This court has jurisdiction to review final orders of deportation and related motions to reopen and reconsider such orders. 8 U.S.C. § 1105a(a) (1988 & Supp. IV 1992).
Rabiu argues that his counsel's failure to file an application on his behalf under section 212(c) constitutes ineffective assistance of counsel. It is undisputed that Rabiu expressed his desire to file a section 212(c) application at his deportation hearing, that the IJ set a deadline for the application, and that Rabiu's counsel failed to file for relief on Rabiu's behalf.
The government argues that Rabiu did not properly raise his claim of ineffective assistance of counsel with the BIA and, accordingly, failed to exhaust his administrative remedies, as required by 8 U.S.C. § 1105a(c) (1988), and that his claim should not be considered here. Its claim is based on the fact that Rabiu first raised the issue of ineffective assistance of counsel in a brief he filed in support of his appeal on August 1, 1993, three days after the BIA decided his appeal. It was filed, however, before the BIA decided his motion to reopen on September 21, 1993. We must consider whether, under these circumstances, we can decide the issue on appeal.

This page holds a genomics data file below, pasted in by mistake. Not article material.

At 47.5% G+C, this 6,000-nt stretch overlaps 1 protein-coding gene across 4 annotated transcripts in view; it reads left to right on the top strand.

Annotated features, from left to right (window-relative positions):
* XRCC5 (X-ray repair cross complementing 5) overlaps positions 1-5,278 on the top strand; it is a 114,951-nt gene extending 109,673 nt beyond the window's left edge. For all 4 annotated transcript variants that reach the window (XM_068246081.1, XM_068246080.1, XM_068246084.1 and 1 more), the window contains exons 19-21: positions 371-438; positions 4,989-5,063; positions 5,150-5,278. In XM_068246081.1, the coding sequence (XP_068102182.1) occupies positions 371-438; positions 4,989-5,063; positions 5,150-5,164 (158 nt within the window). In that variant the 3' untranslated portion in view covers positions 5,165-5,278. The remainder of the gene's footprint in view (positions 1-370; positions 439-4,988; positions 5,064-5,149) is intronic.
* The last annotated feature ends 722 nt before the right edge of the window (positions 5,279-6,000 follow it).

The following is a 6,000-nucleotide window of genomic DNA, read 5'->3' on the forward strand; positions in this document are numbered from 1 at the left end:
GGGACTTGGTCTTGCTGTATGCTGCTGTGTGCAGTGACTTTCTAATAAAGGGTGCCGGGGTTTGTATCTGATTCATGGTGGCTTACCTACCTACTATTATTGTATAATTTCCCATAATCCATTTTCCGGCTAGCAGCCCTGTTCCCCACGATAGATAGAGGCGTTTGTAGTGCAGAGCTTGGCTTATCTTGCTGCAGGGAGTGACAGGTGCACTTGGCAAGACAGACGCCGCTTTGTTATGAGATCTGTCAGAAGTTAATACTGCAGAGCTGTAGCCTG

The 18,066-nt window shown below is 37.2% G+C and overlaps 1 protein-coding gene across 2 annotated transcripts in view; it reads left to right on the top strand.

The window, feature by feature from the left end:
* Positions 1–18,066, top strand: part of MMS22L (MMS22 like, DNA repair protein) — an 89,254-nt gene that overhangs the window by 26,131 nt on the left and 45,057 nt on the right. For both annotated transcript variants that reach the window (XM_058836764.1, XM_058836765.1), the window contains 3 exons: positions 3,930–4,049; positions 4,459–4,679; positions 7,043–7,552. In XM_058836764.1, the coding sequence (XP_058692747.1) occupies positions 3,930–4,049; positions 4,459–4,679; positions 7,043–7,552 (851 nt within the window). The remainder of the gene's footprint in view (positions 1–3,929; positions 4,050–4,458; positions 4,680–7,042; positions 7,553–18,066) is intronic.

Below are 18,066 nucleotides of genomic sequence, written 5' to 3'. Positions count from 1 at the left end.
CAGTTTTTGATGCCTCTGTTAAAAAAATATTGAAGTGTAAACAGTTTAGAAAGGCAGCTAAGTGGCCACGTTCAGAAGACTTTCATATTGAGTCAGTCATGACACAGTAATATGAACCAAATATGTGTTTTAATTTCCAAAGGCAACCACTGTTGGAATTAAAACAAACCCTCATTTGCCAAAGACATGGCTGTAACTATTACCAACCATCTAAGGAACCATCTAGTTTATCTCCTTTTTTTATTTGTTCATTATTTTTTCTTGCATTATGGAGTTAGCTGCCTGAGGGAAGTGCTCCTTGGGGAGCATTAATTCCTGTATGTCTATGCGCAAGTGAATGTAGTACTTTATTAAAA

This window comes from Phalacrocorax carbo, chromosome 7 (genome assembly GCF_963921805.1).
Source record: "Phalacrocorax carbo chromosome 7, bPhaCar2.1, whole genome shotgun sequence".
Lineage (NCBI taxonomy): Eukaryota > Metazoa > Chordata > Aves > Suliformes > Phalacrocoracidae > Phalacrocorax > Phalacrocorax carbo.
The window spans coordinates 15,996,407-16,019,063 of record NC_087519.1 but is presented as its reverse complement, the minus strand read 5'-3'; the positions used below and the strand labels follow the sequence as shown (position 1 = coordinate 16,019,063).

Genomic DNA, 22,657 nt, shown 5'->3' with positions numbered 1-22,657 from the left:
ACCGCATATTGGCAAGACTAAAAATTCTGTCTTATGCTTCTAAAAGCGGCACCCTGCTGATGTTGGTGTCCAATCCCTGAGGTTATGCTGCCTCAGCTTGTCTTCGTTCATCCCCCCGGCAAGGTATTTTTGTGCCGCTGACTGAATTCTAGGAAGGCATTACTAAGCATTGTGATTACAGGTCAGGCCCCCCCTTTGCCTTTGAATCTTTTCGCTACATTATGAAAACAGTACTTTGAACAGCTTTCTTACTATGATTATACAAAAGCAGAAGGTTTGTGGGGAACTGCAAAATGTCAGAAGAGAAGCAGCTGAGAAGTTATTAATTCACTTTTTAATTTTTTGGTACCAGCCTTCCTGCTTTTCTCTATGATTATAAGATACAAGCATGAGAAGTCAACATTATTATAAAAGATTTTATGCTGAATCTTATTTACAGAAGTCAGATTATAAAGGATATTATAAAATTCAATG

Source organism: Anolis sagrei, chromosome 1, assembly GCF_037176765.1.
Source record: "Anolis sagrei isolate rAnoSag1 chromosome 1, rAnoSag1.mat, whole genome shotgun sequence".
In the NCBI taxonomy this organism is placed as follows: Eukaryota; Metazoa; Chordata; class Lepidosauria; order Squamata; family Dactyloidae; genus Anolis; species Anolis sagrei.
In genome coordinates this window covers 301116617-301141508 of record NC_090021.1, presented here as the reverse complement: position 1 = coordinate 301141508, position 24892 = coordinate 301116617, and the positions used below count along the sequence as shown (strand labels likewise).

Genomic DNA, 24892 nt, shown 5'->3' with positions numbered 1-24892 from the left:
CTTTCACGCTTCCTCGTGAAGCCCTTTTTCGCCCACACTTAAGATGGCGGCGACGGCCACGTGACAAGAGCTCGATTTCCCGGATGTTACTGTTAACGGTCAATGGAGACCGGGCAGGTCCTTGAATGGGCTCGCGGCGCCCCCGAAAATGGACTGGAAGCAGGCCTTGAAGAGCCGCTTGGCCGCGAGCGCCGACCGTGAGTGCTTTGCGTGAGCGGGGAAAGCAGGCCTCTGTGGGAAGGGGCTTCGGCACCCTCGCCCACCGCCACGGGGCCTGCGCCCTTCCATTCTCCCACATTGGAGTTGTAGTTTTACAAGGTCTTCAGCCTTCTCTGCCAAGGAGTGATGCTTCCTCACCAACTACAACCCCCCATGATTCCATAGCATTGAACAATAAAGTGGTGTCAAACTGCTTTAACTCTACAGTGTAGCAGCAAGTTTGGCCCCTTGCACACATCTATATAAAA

In Arango-Aradondo v. INS, 13 F.3d 610 (2d Cir. 1994), this court addressed the issue of whether an ineffective assistance claim based on a failure to present evidence must be raised first with the BIA in a motion to reopen the deportation proceedings before it can be considered by a court of appeals. Id. at 614. We held that the failure to move to reopen does not deprive this court of jurisdiction because the BIA does not have jurisdiction to decide constitutional issues, but for prudential reasons the ineffectiveness claim should be heard in the first instance by the BIA. We held that this practice " 'will avoid any premature interference with the agency's processes and, in addition to affording the parties and the courts the benefit of the agency's expertise, it will compile a record which is adequate for judicial review.' " Id. (quoting Castaneda-Suarez v. INS, 993 F.2d 142, 145 (7th Cir. 1993)).